Book Reviews · Uncategorized

The Chilbury Ladies’ Choir by Jennifer Ryan

The Chilbury Ladies’ Choir opens in March 1940 in the English village of Chilbury. The story is primarily told through the diaries and letters of five women, although there are some other voices heard along the way. When most of the local men go off to war, the local vicar decides to disband the church choir.

Jennifer Ryan has written a moving story about the way the start of World War II affected a village near the coast of Britain. Using the letters and journals of four main characters, Ryan humanizes history, using a mixture of humor, horror, pathos, and the banality of evil. We learn about the social and political forces in town through choir members’ letters and journal writings.

Ryan’s choice of telling this story through 4 or 5 individual letters and diaries brings too many voices and can be confusing, which leads to no one character becoming worthy of our attention.  Ryan uses a mixed first and third-person narrative, but with the narrator shifting every few pages, it becomes confusing.  Another way, in which this novel fails, is that her characters are flat caricatures. None of them have any depth and they never become real. There are some characters that could be real, but no time is spent or attention to make them interesting.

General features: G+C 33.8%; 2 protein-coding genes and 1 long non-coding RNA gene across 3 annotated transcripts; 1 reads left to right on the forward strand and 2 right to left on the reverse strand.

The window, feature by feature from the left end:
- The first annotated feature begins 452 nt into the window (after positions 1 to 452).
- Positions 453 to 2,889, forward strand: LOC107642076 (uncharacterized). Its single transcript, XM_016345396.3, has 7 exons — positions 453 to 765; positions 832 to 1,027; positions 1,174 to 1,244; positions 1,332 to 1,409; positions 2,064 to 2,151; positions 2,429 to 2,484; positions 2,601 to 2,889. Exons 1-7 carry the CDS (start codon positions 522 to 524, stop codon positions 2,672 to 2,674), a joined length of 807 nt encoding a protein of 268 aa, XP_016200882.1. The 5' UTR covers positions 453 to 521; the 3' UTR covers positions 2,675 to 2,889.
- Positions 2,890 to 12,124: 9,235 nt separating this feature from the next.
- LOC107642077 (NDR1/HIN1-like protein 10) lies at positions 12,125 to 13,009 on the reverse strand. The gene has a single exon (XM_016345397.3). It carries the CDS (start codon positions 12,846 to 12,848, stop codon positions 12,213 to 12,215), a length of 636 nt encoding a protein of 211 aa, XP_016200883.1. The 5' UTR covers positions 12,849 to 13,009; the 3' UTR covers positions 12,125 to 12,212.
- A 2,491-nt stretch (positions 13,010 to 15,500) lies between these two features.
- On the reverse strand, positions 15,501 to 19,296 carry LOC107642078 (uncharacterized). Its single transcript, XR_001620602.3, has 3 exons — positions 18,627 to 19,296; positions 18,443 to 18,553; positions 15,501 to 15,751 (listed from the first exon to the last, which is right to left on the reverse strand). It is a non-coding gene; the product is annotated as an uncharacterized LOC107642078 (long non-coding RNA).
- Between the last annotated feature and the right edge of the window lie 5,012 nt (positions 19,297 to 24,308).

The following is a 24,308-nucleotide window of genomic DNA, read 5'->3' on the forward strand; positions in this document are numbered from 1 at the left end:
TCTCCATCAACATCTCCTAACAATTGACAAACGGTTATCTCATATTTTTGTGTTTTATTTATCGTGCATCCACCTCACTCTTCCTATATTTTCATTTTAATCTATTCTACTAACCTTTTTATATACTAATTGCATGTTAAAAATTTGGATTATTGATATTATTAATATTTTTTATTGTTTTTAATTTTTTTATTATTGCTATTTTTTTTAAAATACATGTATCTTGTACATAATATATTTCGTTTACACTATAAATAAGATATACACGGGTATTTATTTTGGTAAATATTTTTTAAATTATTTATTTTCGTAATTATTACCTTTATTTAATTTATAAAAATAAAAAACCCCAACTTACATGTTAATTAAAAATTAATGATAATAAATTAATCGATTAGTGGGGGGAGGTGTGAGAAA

I thought a story about a Choir and WWII would be fascinating but was disappointed. If you don’t mind 5 different voices moving the story you may be able to get through it.  I received a copy of the eBook from Crown Publishing and Net Galley for my review.





Leave a Reply

Fill in your details below or click an icon to log in: Logo

You are commenting using your account. Log Out /  Change )

Google+ photo

You are commenting using your Google+ account. Log Out /  Change )

Twitter picture

You are commenting using your Twitter account. Log Out /  Change )

Facebook photo

You are commenting using your Facebook account. Log Out /  Change )


Connecting to %s